by Art Raymond
Factory of the Future
To compete globally,
These technologies can be assembled in a myriad of ways. To simplify this
discussion, let’s look at the two ends of
adopt new technology and
Rapid change is upon us. Competitive
advantages in some countries that now
dominate the furniture industry are
waning. One may reasonably ask if the
tectonic plates underlying the world
economy have shifted sufficiently to enable a rebirth of wood furniture production in the U.S.
The window of opportunity for such
a renewal, in my opinion, is opening. At
their current pace, the all-inclusive cost
of furniture made in China, by far the
leading supplier of wood furniture to our
market, will soon approach those in the
remaining, better managed U.S. plants.
But China is not our only competitor.
Furniture production is booming in
Vietnam, and the search for new, more
competitive sources in other countries
To compete globally, U.S. producers
must strip their existing plants to the
floor and install newer means of building
furniture that will satisfy their customers. No shortage of new technology is
available for that task. The truth is new
technology is being introduced faster
than users have absorbed it. And technology goes beyond process machinery
❯ New materials such as lightweight
panels and waterborne, fast curing
❯ New handling equipment that saves
labor and space.
❯ New information systems that optimizes process operation.
Cabinet plant on steroids
This operation can build semi-custom, upper-medium priced wood
furniture for consumers who demand a
wide selection of style, configuration,
species, and finish. This plant features
flexible machinery, both CNC and
dedicated one-function varieties, able to
produce in lot sizes of one. Limited work
is completed before a customer order is
received. Specialty suppliers provide key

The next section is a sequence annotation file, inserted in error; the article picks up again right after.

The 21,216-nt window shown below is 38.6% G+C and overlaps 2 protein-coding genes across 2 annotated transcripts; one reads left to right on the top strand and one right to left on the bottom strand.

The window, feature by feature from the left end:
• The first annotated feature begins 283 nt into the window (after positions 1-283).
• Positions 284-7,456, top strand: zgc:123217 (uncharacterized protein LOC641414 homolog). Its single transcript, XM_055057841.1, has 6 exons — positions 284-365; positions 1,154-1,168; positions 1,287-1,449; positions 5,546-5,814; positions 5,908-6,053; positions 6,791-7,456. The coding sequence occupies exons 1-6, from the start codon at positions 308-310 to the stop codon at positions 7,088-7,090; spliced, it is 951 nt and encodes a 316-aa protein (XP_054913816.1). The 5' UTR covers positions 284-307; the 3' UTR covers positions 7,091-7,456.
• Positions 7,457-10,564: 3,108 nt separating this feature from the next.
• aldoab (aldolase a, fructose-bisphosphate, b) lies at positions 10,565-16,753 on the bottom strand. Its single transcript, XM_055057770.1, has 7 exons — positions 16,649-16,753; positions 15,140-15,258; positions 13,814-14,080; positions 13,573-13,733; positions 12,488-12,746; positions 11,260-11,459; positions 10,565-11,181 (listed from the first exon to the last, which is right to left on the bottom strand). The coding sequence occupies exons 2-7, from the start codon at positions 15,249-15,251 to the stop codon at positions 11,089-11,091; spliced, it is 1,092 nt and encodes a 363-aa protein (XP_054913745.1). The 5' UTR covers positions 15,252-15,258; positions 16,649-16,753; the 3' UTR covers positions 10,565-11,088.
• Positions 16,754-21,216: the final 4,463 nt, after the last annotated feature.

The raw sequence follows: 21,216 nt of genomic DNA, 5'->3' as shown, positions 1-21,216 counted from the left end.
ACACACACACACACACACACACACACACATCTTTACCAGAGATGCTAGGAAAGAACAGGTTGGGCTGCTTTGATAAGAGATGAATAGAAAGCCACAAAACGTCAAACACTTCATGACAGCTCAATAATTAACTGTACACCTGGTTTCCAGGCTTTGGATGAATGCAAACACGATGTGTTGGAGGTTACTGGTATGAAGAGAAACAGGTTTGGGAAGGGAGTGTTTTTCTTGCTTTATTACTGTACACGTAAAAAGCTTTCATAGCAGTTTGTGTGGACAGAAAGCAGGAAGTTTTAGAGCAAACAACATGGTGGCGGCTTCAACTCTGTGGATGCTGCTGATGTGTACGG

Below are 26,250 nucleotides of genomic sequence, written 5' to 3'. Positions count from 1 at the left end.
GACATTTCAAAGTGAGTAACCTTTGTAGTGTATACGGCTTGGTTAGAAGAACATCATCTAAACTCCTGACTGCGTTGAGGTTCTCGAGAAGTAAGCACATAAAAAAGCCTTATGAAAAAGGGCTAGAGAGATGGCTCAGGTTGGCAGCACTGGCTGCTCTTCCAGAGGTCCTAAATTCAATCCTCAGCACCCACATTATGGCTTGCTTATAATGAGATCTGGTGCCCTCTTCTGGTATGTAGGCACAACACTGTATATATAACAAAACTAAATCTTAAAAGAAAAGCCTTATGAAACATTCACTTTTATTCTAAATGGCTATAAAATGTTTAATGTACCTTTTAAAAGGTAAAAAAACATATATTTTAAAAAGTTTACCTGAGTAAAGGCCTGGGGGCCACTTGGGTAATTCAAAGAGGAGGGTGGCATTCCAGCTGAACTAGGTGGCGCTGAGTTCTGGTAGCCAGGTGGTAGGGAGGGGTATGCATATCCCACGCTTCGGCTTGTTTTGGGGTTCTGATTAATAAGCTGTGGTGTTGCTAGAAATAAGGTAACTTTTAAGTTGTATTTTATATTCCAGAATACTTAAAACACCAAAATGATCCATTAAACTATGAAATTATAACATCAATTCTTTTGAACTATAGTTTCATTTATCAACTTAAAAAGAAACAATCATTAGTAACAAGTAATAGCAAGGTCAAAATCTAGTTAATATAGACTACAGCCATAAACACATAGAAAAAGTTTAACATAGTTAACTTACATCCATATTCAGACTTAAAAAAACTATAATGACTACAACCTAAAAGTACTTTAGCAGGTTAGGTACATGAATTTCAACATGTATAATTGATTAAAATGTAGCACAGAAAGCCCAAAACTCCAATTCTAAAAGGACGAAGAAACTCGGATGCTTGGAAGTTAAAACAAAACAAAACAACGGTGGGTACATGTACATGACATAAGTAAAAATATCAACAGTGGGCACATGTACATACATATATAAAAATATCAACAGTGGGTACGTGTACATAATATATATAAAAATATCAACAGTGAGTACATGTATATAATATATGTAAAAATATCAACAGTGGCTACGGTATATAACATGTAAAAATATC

components within a few days of order.
Throughput time is measured in days,
be beefed up to build residential solid
wood and veneered furniture. In fact,
that’s already happening. Many cabinet
companies now offer youth bedroom,
home office, entertainment, and dining
room furniture in a variety of styles,
species, and finishes. When the housing market recovers, this expansion of
traditional cabinet product lines will, no
This plant competes not on price but
rather its ability to produce exactly what
the consumer wants.
is being introduced
faster than users
have absorbed it.
A key asset of such a plant is its information system. Order information flows
seamlessly through product engineering and purchasing out to the front line
workers in the form of bar-coded tickets.
This information directs the setup of machinery and the transfer of components
through the correct machining processes then to final assembly, finishing, and
packing. No finished goods warehousing
is required; shipping occurs immediately
upon order completion.
Cabinetmakers have operated this
model for years and successfully defended their turf from competitors who
have lower costs. There’s no reason a
basic, semi-custom cabinet plant cannot
At the other end of the spectrum,
is a high production plant 180 degrees
removed from the semi-custom scenario
above. This model gives the consumer
great functionality, less choice, and
decent quality in exchange for a very low
price. Such a plant produces a narrow
product range designed around a basic
material/construction platform and fabricated on highly focused technology.
This plant’s culture concentrates on
relentless cost cutting and attention
to performance. Product engineering
continues well beyond a new item’s
introduction. The goal is to lower
costs across the line by two to three
percentage points each year. That’s
accomplished by applying new machining technology and minimizing material
This operation looks nothing like a
conventional 1990s era furniture factory.
It employs lightweight panels as its material platform, foiling and finishing lines for
applying UV-cured waterborne coatings
for surface decoration, and ships every
product flat packed. It operates three
shifts and pushes out huge volumes
through machine and finishing lines